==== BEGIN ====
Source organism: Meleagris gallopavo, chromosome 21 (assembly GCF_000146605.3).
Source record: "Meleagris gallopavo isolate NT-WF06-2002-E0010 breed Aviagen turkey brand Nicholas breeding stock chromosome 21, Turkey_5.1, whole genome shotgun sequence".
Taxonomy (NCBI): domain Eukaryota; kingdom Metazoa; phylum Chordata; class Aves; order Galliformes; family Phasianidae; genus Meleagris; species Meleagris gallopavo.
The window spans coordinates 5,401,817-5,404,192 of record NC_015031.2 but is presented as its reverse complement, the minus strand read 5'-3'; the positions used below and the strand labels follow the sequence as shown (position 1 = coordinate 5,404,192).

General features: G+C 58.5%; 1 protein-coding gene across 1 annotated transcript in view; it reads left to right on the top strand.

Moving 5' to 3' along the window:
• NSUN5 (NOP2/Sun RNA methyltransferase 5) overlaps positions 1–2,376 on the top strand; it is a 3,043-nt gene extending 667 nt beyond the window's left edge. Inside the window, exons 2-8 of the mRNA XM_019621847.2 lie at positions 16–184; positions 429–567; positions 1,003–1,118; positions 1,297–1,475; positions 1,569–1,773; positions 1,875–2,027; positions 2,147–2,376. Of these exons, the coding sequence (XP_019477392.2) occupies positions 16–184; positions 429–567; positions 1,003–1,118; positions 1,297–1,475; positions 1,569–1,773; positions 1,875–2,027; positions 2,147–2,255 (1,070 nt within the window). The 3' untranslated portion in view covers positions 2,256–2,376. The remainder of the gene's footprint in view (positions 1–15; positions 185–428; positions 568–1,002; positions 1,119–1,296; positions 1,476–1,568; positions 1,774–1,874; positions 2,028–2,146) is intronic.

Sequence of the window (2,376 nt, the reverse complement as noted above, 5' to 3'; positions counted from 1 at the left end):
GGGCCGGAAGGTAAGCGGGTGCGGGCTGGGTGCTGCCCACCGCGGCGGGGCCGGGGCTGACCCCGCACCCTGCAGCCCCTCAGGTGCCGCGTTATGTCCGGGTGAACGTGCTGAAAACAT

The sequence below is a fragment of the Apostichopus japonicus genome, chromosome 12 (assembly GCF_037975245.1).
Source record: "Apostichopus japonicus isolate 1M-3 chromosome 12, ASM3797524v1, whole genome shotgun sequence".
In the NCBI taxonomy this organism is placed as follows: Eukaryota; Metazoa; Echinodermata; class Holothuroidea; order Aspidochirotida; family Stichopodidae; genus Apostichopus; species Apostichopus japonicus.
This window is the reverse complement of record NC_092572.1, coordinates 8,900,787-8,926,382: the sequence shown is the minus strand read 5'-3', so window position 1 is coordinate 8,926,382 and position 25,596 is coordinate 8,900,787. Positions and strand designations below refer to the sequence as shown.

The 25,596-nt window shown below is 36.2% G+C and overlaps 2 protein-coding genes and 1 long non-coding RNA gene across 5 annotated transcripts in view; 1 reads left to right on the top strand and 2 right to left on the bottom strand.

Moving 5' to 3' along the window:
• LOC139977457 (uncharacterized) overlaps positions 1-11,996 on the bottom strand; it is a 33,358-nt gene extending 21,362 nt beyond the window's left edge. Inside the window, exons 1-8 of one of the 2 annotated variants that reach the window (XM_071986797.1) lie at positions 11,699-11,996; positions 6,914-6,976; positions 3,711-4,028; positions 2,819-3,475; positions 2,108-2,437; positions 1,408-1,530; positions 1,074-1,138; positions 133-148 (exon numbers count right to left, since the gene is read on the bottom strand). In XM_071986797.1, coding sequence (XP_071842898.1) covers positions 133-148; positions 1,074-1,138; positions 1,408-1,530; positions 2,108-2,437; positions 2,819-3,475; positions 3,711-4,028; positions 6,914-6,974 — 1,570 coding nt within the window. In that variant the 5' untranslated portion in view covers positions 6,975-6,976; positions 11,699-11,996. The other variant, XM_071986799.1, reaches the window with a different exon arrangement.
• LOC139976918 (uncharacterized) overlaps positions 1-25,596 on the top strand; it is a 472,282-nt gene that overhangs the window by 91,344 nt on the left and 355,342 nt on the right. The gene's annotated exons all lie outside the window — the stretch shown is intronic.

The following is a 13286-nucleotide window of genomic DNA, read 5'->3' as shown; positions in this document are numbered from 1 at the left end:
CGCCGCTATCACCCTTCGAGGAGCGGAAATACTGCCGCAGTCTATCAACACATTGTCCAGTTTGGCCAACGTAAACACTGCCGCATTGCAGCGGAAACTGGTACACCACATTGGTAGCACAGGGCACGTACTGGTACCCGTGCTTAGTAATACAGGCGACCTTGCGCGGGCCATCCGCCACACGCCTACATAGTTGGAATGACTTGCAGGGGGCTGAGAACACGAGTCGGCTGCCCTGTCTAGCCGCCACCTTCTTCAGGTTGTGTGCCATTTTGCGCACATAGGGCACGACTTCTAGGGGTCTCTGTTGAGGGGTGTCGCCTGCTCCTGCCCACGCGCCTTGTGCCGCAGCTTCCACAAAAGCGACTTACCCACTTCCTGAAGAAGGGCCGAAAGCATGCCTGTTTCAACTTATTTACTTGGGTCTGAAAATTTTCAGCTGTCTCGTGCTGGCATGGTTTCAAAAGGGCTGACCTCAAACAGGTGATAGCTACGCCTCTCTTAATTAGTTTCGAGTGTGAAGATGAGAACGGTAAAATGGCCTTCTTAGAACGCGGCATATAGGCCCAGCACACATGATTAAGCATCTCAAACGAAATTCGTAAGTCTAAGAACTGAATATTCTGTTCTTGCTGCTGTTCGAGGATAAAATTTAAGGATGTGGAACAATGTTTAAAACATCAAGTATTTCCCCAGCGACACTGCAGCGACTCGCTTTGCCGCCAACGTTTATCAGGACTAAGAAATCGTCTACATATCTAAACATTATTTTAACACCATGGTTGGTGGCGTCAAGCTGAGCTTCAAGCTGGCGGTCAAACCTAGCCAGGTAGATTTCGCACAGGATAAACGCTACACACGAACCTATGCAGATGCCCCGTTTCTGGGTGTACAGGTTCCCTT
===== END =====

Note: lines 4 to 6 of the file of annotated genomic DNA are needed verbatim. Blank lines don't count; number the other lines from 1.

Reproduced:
The window spans coordinates 5,401,817-5,404,192 of record NC_015031.2 but is presented as its reverse complement, the minus strand read 5'-3'; the positions used below and the strand labels follow the sequence as shown (position 1 = coordinate 5,404,192).

General features: G+C 58.5%; 1 protein-coding gene across 1 annotated transcript in view; it reads left to right on the top strand.

Moving 5' to 3' along the window: